solmization


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sol·mi·za·tion

 (sŏl′mĭ-zā′shən)
n. Music
The act or a system of using syllables, especially sol-fa syllables, to represent the tones of the scale.

[French solmisation, from solmiser, to sol-fa : sol, note of the scale (from Medieval Latin; see gamut) + mi, note of the scale (from Medieval Latin; see gamut).]

solmization

(ˌsɒlmɪˈzeɪʃən) or

solmisation

n
(Music, other) music a system of naming the notes of a scale by syllables instead of letters derived from the 11th-century hexachord system of Guido d'Arezzo, which assigns the names ut (or do), re, mi, fa, sol, la, si (or ti) to the degrees of the major scale of C (fixed system) or (excluding the syllables ut and si) to the major scale in any key (movable system). See also tonic sol-fa
[C18: from French solmisation, from solmiser to use the sol-fa syllables, from sol1 + mi]

sol•mi•za•tion

(ˌsɒl məˈzeɪ ʃən, ˌsoʊl-)

n.
the act, process, or system of using syllables to represent the tones of a musical scale.
[1720–30; < French solmisation=solmis(er) <sol sol1 + mi mi + -iser -ize]
ThesaurusAntonymsRelated WordsSynonymsLegend:
Noun1.solmization - a system of naming the notes of a musical scale by syllables instead of letters
musical notation - (music) notation used by musicians
solfa, tonic solfa - a system of solmization using the solfa syllables: do, re, mi, fa, sol, la, ti
2.solmization - singing using solfa syllables to denote the notes of the scale of C major
singing, vocalizing - the act of singing vocal music
References in periodicals archive ?
Named after the most successful of the numerous shape-note tune books that were compiled in that region and period, The Sacred Harp (1844), the tradition as practiced in the South includes a number of time-honored customs such as opening and closing the session with prayer, shared leadership, arrangement of the singers into a "hollow square" with the leader in the middle, and singing the tune using solmization syllables before performing the words.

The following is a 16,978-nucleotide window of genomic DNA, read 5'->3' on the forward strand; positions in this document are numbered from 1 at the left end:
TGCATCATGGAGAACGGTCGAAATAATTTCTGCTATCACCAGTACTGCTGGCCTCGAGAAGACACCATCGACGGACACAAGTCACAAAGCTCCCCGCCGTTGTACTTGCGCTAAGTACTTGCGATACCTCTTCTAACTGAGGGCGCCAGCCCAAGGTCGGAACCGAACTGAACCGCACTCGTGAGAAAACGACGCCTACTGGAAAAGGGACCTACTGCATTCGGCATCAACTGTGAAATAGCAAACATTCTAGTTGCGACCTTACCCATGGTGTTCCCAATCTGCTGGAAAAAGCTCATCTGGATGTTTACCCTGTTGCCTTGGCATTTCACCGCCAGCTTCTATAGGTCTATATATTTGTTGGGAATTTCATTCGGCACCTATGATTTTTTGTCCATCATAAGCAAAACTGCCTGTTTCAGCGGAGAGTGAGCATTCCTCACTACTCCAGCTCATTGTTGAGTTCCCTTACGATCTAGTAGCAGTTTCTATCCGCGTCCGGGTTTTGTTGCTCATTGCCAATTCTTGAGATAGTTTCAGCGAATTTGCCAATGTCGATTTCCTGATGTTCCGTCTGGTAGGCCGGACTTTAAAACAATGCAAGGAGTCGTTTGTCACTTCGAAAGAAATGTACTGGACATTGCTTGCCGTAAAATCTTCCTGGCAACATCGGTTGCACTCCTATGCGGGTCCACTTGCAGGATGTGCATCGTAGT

Lyons, a former Classics scholar at King's College in Cambridge, provides an English translation of Horace's Odes, along with historical background; information on Horace's life and education and interpretations of him as a songwriter; and how the odes are the source for Guido d'Arezzo's solmization system.
Its wide array of images (that includes, instruments, mnemonic aids, musical notation, tuning diagrams, dance steps, and more), descriptions of instrumental designs, and explanations of musical concepts (such as, solmization, origin of the scale, harmony of the spheres, etc.
The chapters discuss metre and measure, text underlay, the tonal system, solmization and modes, followed by an edition of two representative late fourteenth-century ballades, both anonymous: Fuies de moy, Envie, trestout Ire and L'escu d'amours dont le champ est d'argent.
Or, in serious contemporary art, that televisual disdain for "hypocritical" retrovalues like originality, depth, and integrity has no truck with those recombinant "appropriation" styles of art and architecture in which past becomes pastiche,[25] or with the tuneless solmization of a Glass or a Reich, or with the self-conscious catatonia of a platoon of Raymond Carver wannabes?
In 1917, Wolfli began composing music by means of solmization, replacing traditional notation with an obscure code of words and symbols.
Guido of Arezzo is surely the most familiar of all Medieval music theorists; certainly no history of music course fails to introduce Guido as the inventor of the staff and of solmization.
Despite early and lingering criticisms, he says, Bathe's theories are neither confused nor misleading about the practice of solmization in late-16th-century England, though his discussions of these theories can be disorienting for readers not acquainted with the rhetorical strategies of the period.
D'Accone laments the lack of information concerning the formal musical training of [male] Florentines in this period, even in Cathedral schools and monasteries: "No reports of the typical musical curriculum have survived, but it seems reasonable to assume that solmization and methods of vocal production, the basic principles of mensural notation and perhaps even some elementary counterpoint were taught to youngsters" (1992, 280).
12) begins with a progression to which the singers would have to imagine the hexachord sounds "fa mi" ("ut" being mentally placed on various different degrees), and that must in turn have made them think of the many times when that solmization had been used for setting "ahi," "ay me," or "ohime" in secular literature.